Frankenstein Saturday 3: ESP-12 Drop-in Replacement
How to flash an ESP-12 module and make a drop-in replacement of a nonESP82xx Wi-Fi module for which you don’t have any datasheet or pinout.
Why even do this?
I found some dirt cheap Wi-Fi CCT bulbs that claims 15W 1500lm and an above average color range of 2000K to 7000K. All that for around 5$ per bulb. There must be a catch…
First sign there is, is that it uses the “Cloud Intelligence” app which could mean no Tuya-Convert.
Taught by my previous experience with a Techlife bulb I also expected it wouldn’t be using an ESP module.
Whatever, it’s five bucks, so no big loss for trying. I ordered two!
They arrived in a generic bulb box without any model numbers and there is nothing printed on the bulb either. I did manage to find “Fcmila” mentioned on the tiny sticker on the box which is a name I recognise. From now on it shall be known as Fcmila 15W CCT bulb. The bulb itself is quite light. All in all, not a great first impression but not terrible!
I immediately tried to disassemble it and the diffuser dome popped off with ease. The LED PCB is glued to the bulb base so I went around the entire base with a knife to cut it. The top can be easily pried up, it is connected to the main PCB with the visible headers.
The main PCB holds the power supply and the unknown Wi-Fi module. The nice thing is that its connected to the E27 screw base with wires and it can be slightly pulled out of the plastic enclosure to make it easier to work with.
The module has a lot of markings but googling any of those didn’t reveal anything. Notice the date: 2020-07-13. Freshly made Wi-Fi modules are the best! Time to find out the manufacturer using the MAC address. For that it needed to connect to my Wi-Fi which means I have to use the bulb it how it was intended, with the Cloud Intelligence app. Ew!
Connecting to the terrible Cloud Intelligence app was painful. Registration took forever, paring process took forever and I had to resort to using the alternative pairing mode in the end. The app is laggy and commands take a few seconds to come through. The app itself looks like a ripoff of Tuya Smartlife app, not sure if its a good thing or a bad thing.
On a positive note the bulb is nice and bright and the color temperatures look good so it should be worth replacing the Wi-Fi module. Anyway, back to the topic…
After connecting to the separate Wi-Fi network I took the MAC address and ran it through MAC vendor lookup which revealed the module belongs to Shenzhenshi Xinzhongxin Technology Co.. Finding a datasheet was impossible.
Time to go deeper by removing the metal shield on the module. That gave another clue by revealing its using a C-Chip CC8000 Wi-Fi chip. Never heard of it? Me neither and apparently neither did Google.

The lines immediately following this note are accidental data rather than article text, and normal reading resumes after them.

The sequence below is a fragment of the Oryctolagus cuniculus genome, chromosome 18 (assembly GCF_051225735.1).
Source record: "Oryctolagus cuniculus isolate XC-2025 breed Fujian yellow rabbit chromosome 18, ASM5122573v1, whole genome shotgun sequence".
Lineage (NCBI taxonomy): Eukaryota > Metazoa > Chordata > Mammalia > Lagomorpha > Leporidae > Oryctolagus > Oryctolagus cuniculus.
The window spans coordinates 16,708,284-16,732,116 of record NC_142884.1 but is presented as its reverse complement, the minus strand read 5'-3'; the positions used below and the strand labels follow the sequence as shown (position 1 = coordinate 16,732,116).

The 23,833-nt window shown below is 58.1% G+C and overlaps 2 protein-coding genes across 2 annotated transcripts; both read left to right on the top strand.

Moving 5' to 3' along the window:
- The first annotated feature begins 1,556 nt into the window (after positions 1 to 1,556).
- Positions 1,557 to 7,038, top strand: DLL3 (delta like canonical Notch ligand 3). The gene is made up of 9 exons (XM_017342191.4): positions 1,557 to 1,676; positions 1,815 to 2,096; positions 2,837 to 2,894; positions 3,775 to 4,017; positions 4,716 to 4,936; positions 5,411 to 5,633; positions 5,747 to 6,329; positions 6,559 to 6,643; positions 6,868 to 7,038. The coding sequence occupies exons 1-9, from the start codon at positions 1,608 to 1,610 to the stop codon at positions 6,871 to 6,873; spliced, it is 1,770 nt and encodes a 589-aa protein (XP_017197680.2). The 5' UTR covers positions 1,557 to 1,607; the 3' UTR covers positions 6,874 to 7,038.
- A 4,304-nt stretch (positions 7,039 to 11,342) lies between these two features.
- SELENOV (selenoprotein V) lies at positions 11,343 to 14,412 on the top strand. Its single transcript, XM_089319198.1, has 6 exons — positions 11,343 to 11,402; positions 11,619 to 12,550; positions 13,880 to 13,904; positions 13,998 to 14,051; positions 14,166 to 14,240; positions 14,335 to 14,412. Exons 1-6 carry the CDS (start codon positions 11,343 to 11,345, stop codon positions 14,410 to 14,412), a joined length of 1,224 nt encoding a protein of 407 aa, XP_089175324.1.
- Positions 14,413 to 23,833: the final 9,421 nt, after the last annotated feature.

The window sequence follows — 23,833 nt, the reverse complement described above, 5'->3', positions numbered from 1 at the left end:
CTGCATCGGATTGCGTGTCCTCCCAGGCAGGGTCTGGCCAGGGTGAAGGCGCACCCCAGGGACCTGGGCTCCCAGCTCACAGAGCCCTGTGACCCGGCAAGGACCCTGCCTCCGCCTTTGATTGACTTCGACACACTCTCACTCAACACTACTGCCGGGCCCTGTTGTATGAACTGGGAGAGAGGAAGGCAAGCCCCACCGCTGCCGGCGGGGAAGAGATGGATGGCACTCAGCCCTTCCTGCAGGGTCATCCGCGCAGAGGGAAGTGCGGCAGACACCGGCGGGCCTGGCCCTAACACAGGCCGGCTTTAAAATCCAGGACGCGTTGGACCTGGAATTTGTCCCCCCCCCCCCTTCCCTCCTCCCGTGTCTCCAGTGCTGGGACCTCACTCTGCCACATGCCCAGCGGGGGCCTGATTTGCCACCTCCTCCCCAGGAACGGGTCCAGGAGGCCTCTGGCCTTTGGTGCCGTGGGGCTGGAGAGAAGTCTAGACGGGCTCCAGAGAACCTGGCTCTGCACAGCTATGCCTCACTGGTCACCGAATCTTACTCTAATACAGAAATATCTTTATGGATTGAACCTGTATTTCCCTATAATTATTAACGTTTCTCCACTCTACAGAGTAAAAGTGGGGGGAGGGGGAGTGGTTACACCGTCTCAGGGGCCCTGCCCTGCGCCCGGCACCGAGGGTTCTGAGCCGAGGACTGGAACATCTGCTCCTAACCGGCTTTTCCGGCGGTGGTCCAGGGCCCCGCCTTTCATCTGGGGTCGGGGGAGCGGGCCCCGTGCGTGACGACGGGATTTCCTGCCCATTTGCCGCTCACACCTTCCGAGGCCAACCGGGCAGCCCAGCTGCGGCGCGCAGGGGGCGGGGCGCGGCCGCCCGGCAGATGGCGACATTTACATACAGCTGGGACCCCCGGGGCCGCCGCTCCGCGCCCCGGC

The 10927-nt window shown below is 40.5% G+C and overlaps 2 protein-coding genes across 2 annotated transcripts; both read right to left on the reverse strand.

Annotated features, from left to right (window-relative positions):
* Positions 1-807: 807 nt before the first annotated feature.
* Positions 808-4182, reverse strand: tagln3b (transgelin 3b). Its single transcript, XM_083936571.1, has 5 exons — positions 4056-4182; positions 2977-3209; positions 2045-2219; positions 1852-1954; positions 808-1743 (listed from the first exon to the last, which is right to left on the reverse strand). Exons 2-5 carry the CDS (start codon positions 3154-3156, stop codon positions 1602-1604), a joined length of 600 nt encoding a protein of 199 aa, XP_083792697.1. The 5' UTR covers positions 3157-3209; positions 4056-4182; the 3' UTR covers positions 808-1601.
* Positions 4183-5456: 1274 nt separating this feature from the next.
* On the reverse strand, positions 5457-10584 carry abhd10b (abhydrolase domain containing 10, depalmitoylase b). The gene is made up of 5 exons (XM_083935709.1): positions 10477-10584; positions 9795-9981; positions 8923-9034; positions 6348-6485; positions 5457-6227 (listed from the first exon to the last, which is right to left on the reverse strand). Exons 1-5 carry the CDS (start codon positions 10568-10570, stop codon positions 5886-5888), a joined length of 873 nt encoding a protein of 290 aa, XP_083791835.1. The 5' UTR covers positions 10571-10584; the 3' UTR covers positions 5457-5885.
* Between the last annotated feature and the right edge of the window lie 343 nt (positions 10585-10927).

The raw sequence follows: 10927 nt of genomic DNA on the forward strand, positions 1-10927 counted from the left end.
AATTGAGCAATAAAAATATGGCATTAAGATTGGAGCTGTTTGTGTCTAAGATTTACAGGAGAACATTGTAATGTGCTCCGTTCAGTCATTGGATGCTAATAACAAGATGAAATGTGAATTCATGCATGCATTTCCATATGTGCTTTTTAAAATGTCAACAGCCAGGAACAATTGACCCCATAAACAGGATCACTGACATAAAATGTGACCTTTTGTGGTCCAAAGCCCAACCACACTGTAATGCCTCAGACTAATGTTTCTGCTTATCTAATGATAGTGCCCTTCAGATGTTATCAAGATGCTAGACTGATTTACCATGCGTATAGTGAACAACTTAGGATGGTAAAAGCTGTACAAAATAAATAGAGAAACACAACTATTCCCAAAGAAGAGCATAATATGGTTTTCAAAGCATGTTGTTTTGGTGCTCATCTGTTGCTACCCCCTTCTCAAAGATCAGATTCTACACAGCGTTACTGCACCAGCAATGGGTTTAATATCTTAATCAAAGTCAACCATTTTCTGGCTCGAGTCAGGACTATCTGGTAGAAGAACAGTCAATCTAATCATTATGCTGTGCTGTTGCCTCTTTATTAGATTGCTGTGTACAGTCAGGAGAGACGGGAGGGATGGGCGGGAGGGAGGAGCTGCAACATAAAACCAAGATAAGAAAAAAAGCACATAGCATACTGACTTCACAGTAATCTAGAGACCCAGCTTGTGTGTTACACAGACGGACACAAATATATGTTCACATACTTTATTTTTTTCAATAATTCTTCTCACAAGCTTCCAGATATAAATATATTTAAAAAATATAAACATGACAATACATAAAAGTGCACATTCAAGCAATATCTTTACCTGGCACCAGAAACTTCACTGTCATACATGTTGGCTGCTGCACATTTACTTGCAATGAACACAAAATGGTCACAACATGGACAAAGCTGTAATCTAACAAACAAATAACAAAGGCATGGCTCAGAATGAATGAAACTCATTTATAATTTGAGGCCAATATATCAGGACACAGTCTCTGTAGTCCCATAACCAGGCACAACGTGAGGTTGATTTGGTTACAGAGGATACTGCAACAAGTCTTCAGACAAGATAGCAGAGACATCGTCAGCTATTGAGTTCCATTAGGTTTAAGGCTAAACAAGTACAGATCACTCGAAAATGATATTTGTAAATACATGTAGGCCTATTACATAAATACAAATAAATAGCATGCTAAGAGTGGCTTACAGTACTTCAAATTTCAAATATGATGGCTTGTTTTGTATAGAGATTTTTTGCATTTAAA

Next step, remove the module from the board. Maybe its has marked pins on the back like many ESP82xx modules do. That is doable even with a simple soldering iron thanks to this video but I got a simple soldering heat gun instead. I sense this procedure might happen a lot more with the glut of new Wi-Fi modules.
Removing the module was a good move, it revealed which pins are connected to the bulb and also that the layout looks very similar to an ESP-12 module. All signs point to: “This should work”.
First to test the theory. Soldered some wires to the PCB pads that were connecting to CC8000 3V3, GND, P07 and P09 marked pins. Then I connected the wires to a NodeMCU with Tasmota flashed on it. Reconnected back the LED PCB and screwed the bulb into a bulb receptacle. Put it as far away as possible and powered it on. Yes, that’s being mains powered and that’s why its far away.
NodeMCU powered up which is good. After configuring the pins to PWM1 and PWM2 (which is a CCT light) the lights turned on. Pins are correct and it’s time to make a permanent change.
I had a bunch of ESP-12F modules but any ESP-12x will work. Flash the module with Tasmota before soldering it to the bulb.
Flashing a bare ESP-12x is a bit more involved than your typical ESP board. Many tutorials make it look very complicated with buttons, resistors, breadboards but it can be a lot simpler than that. If you have an ESP-12 module type with the holes like ESP-12F you can just use regular dupont cables and push them in with a bit of force then wire them up using a small breadboard using this wiring schematic.
Once you got it flashed and configured Wi-Fi, it is ready to go to its new home.
Replacing the old module
All ESP-12x modules need the GPIO15 pulled low and CH_PD or EN pin pulled high to boot normally. It is best to check with a multimeter whether the previous module had similar requirements and that those pins have continuity with GND for low and VCC for high. If not you will have to connect them with some wire or whatnot.
With this module the requirements were the same and it was just a simple matter of soldering in the ESP-12F to all the tinned pins.
Remove the LED from the ESP-12F if you don’t want your bulb to have a blueish flash when powered on.
Everything is set. All that remains is to reassemble the bulb, power it on and find out the right PWM pin assignment. Here’s the modified bulb’s Tasmota template:
Cheapest ever CCT bulb, now Tasmota compatible.